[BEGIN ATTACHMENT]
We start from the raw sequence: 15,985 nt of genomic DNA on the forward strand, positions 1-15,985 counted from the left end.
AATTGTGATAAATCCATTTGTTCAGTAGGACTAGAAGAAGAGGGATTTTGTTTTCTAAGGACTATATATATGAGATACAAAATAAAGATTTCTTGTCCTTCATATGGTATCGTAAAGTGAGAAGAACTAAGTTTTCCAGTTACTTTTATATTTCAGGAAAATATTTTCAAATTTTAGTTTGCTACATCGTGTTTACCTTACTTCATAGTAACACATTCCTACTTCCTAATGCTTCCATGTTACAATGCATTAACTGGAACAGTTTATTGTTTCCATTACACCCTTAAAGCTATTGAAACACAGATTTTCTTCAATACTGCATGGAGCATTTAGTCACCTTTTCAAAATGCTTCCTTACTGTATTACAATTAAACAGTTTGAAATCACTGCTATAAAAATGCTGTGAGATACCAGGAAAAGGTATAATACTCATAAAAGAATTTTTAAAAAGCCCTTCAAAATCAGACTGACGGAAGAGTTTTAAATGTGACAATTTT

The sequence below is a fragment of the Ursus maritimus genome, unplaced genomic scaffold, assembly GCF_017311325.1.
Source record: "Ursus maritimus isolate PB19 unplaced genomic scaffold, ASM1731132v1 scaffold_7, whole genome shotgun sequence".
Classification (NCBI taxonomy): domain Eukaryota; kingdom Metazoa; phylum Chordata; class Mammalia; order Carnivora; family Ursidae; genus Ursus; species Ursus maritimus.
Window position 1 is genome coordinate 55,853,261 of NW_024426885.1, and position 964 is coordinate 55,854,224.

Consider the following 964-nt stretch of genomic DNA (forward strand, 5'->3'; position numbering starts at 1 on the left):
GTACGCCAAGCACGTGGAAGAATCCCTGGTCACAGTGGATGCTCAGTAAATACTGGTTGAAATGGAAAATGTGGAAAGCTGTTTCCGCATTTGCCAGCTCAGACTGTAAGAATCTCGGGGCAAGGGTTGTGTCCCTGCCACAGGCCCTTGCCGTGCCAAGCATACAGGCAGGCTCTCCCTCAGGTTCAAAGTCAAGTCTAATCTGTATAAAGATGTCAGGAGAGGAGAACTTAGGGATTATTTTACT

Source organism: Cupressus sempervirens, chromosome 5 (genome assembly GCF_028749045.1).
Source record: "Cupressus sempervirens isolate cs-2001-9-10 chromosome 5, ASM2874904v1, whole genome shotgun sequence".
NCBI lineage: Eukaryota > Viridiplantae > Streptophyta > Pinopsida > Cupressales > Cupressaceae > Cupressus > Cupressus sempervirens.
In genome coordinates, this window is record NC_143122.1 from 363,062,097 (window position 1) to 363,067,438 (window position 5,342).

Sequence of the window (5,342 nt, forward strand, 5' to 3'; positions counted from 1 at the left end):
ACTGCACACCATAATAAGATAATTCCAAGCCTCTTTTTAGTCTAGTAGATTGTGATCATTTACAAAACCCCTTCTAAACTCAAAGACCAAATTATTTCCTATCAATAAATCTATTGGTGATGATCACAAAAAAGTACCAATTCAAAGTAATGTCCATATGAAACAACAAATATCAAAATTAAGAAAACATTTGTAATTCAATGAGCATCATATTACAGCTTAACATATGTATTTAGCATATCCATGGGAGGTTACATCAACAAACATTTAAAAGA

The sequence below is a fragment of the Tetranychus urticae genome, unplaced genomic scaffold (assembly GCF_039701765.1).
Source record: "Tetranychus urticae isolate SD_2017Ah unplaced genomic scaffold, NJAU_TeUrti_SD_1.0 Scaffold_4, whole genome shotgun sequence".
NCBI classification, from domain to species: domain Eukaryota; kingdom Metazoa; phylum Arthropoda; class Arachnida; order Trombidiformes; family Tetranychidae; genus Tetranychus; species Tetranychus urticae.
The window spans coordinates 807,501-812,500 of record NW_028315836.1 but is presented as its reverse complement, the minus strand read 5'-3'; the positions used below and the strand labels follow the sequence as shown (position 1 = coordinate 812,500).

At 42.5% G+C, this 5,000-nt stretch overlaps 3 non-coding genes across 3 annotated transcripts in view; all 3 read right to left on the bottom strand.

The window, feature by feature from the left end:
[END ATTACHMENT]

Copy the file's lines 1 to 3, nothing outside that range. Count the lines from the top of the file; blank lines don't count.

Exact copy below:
We start from the raw sequence: 15,985 nt of genomic DNA on the forward strand, positions 1-15,985 counted from the left end.
AATTGTGATAAATCCATTTGTTCAGTAGGACTAGAAGAAGAGGGATTTTGTTTTCTAAGGACTATATATATGAGATACAAAATAAAGATTTCTTGTCCTTCATATGGTATCGTAAAGTGAGAAGAACTAAGTTTTCCAGTTACTTTTATATTTCAGGAAAATATTTTCAAATTTTAGTTTGCTACATCGTGTTTACCTTACTTCATAGTAACACATTCCTACTTCCTAATGCTTCCATGTTACAATGCATTAACTGGAACAGTTTATTGTTTCCATTACACCCTTAAAGCTATTGAAACACAGATTTTCTTCAATACTGCATGGAGCATTTAGTCACCTTTTCAAAATGCTTCCTTACTGTATTACAATTAAACAGTTTGAAATCACTGCTATAAAAATGCTGTGAGATACCAGGAAAAGGTATAATACTCATAAAAGAATTTTTAAAAAGCCCTTCAAAATCAGACTGACGGAAGAGTTTTAAATGTGACAATTTT

The sequence below is a fragment of the Ursus maritimus genome, unplaced genomic scaffold, assembly GCF_017311325.1.